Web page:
For the families of people who are living in the hospital?

No. It’ll be for the workers there. They’ve got 17,000 employees. I think Lars Holman[?], who’s the CEO of Florida Hospital, said the [Florida Hospital] Health Village is going to cost about $250 million. They’re planning of doing a development in that blank area between the courthouse and LYNX [Rapid Transit Services]. It’s just vacant. It’s going to be developed into quite a complex, so there’s a lot of economic development coming with this SunRail.

I’ve been approached by people from outside—from the Northeast saying, “When this happens, here’s what we want to do.” The other ripple effect of the SunRail is the $432 million that Florida is paying CSX. they’re reinvesting it all back into Florida. They’re putting $40 million into upgrading the Jackson Port and the S Line, which runs down the center of the state. They’re upgrading that. And then they have this [Winter Haven] Integrated Logistics Center [ILC] in Winter Haven that they’ll be building, and when it’s fully developed it’ll employ about 8,000 people.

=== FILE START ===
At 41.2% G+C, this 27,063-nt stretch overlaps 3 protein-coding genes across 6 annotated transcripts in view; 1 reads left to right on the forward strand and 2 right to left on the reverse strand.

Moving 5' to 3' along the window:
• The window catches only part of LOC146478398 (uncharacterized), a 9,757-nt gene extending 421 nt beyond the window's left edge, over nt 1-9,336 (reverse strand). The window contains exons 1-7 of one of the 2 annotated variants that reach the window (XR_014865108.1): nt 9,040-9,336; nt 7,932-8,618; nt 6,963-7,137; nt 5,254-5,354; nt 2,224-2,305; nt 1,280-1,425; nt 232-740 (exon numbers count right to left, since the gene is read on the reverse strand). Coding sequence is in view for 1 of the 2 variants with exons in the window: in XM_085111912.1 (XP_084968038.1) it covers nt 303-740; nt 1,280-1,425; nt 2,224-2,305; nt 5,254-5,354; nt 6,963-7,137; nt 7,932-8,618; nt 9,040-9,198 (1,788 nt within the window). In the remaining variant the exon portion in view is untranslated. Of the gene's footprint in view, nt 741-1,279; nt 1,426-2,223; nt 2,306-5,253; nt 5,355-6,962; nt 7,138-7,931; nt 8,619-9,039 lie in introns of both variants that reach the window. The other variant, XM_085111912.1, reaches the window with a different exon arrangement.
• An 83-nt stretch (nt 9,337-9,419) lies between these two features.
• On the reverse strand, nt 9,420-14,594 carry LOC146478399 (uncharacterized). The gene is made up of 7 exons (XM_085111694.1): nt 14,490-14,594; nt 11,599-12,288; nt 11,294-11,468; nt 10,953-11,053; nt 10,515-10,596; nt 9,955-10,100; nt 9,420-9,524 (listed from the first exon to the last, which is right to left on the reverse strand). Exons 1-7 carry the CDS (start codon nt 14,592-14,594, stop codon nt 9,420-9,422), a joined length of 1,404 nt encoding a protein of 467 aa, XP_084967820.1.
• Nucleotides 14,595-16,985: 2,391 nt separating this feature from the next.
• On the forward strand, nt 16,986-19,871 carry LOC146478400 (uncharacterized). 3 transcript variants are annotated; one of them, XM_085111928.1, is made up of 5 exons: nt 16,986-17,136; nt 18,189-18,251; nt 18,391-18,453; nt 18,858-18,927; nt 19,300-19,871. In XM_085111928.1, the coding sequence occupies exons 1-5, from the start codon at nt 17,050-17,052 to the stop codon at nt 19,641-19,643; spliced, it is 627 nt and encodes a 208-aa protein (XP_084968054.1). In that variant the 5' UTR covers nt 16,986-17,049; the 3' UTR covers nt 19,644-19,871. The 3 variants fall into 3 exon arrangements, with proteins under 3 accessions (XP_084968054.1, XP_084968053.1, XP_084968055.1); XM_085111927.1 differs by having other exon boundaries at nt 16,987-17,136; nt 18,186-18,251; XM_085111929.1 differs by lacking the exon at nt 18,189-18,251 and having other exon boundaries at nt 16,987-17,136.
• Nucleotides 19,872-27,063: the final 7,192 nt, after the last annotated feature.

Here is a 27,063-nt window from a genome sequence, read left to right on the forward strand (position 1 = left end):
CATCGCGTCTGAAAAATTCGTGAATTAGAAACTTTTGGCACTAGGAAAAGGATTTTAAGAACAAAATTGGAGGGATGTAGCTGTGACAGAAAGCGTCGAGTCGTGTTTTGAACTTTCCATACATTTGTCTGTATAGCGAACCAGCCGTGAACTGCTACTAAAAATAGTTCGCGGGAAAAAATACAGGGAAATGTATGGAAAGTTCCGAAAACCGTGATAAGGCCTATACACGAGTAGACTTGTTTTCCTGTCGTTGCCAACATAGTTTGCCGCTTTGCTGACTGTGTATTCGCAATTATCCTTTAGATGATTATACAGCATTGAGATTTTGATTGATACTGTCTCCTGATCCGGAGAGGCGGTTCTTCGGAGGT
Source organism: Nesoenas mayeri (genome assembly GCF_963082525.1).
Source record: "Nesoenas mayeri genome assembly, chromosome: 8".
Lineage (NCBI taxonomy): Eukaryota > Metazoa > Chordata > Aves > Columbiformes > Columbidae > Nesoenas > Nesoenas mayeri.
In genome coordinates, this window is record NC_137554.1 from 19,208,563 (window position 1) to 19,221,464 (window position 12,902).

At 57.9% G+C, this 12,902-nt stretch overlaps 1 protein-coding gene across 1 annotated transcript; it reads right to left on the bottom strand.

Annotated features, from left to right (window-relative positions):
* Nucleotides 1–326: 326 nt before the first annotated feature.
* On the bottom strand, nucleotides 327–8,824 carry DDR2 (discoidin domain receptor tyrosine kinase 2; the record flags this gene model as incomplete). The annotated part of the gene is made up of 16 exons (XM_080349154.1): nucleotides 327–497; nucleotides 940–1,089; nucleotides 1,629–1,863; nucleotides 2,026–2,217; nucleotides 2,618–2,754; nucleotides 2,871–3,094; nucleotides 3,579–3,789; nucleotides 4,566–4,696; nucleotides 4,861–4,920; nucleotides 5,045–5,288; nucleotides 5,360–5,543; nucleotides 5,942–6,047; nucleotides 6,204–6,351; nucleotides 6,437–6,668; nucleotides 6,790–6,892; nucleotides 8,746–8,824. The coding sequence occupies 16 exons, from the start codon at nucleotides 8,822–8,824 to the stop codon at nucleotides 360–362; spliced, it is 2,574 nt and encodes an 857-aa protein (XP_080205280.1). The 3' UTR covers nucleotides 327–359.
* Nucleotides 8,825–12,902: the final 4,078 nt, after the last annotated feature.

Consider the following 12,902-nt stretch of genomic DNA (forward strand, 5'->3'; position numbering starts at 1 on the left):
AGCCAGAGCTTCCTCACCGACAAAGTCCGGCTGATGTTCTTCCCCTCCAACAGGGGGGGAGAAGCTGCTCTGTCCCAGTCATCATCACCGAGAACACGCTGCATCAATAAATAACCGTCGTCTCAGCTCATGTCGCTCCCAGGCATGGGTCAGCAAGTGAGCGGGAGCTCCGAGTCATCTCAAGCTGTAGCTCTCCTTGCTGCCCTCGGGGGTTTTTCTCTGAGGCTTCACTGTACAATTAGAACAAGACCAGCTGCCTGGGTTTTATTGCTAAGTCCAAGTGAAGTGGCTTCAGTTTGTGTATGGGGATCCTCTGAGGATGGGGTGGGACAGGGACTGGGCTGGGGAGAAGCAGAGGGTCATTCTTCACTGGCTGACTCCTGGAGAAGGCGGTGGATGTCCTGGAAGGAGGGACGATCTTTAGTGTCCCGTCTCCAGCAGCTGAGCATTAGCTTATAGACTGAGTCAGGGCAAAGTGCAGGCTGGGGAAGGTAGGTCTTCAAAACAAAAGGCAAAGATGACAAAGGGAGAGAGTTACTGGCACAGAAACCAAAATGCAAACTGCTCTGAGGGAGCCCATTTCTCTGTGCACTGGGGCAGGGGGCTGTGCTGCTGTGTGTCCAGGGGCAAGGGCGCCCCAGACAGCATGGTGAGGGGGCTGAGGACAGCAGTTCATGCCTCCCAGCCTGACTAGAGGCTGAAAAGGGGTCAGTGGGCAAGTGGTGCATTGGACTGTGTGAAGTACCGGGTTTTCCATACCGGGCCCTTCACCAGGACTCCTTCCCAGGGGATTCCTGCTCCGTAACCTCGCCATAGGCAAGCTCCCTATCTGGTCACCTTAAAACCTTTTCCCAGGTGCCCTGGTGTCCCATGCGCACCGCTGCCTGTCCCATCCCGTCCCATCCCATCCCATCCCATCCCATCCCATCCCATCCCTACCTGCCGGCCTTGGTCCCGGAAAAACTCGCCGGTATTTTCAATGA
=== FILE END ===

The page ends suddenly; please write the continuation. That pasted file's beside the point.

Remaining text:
The other thing is that the Panama Canal is being expanded and will be completed so they can have these super cargo ships come through. CSX has a line that goes over close to the Port of Manatee that they can extend to dockside, and that would become a major harbor for exporting and importing in the IOC. And Winter Haven will become a major distribution hub, not only in Florida, but for the entire east coast. It’ll take the big truck traffic off of [Interstate Highway] 95 and [Interstate Highway] 75 because of this. This is the ripple effect of how that money is been reinvested by CSX into the state to create more jobs. So the naysayers aren’t really doing their homework. they’re just looking at the cost and saying, “We can’t afford it.” Hopefully, the governor will make the right decision there.